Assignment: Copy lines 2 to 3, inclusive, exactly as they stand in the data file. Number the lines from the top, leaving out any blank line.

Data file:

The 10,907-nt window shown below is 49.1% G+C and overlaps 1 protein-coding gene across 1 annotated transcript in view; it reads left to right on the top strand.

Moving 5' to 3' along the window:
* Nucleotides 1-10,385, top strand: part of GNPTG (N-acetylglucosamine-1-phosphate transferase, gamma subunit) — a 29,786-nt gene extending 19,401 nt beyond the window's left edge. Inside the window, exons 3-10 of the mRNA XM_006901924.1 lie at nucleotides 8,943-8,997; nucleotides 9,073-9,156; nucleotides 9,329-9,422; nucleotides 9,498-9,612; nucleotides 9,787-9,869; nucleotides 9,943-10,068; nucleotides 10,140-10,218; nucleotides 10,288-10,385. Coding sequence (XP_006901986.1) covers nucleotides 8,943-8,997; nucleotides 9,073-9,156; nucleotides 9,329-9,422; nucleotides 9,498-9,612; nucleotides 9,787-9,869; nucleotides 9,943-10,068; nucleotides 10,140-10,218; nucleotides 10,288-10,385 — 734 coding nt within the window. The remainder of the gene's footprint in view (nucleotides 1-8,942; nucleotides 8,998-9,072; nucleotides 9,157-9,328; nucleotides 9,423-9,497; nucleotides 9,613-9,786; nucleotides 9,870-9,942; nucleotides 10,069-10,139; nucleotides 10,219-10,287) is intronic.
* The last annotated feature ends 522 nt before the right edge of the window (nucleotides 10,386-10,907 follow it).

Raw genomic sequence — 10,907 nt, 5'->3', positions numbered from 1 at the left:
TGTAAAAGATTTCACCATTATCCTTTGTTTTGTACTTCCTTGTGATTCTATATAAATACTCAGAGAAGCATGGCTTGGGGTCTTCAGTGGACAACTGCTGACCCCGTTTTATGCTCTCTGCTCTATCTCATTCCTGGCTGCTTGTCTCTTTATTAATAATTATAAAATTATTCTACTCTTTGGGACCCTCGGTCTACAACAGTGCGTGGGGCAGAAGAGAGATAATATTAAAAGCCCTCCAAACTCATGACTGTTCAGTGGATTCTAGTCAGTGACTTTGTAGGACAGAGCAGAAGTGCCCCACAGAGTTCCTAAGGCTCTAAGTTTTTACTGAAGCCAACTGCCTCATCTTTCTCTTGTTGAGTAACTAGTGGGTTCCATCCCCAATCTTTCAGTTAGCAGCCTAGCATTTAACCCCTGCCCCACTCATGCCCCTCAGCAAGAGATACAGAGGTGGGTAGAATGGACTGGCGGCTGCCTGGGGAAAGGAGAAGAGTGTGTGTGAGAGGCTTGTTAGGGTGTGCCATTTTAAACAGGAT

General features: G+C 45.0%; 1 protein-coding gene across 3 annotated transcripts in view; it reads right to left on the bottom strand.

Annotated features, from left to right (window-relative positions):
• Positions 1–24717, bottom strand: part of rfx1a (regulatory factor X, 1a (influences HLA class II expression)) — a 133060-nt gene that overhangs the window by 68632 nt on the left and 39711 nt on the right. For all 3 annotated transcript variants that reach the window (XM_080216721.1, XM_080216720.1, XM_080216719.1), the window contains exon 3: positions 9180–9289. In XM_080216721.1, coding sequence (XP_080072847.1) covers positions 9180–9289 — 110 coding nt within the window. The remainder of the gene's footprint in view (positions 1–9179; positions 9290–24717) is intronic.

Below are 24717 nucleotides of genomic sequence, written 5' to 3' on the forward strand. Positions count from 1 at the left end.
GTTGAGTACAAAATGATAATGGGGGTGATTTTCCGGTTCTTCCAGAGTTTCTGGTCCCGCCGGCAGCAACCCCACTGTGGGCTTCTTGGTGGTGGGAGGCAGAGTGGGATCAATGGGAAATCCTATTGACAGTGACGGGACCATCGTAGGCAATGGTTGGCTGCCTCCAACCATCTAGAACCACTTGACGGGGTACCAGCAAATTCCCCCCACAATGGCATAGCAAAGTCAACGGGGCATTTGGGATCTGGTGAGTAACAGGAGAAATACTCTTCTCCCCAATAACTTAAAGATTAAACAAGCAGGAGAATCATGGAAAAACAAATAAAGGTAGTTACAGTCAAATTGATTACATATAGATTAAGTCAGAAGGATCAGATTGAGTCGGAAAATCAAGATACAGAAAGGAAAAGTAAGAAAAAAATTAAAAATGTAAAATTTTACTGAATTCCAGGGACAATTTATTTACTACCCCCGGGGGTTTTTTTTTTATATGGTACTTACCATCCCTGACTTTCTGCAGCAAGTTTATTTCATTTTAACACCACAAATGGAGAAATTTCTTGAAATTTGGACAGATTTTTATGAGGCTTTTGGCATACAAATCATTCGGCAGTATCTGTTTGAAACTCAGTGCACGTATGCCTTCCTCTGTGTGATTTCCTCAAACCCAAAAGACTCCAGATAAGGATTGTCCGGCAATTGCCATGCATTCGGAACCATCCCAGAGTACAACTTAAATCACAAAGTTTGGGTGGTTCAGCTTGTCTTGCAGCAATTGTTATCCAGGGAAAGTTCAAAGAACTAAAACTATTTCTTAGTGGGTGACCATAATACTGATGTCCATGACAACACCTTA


Moving 5' to 3' along the window:
* Nucleotides 1-10,385, top strand: part of GNPTG (N-acetylglucosamine-1-phosphate transferase, gamma subunit) — a 29,786-nt gene extending 19,401 nt beyond the window's left edge. Inside the window, exons 3-10 of the mRNA XM_006901924.1 lie at nucleotides 8,943-8,997; nucleotides 9,073-9,156; nucleotides 9,329-9,422; nucleotides 9,498-9,612; nucleotides 9,787-9,869; nucleotides 9,943-10,068; nucleotides 10,140-10,218; nucleotides 10,288-10,385. Coding sequence (XP_006901986.1) covers nucleotides 8,943-8,997; nucleotides 9,073-9,156; nucleotides 9,329-9,422; nucleotides 9,498-9,612; nucleotides 9,787-9,869; nucleotides 9,943-10,068; nucleotides 10,140-10,218; nucleotides 10,288-10,385 — 734 coding nt within the window. The remainder of the gene's footprint in view (nucleotides 1-8,942; nucleotides 8,998-9,072; nucleotides 9,157-9,328; nucleotides 9,423-9,497; nucleotides 9,613-9,786; nucleotides 9,870-9,942; nucleotides 10,069-10,139; nucleotides 10,219-10,287) is intronic.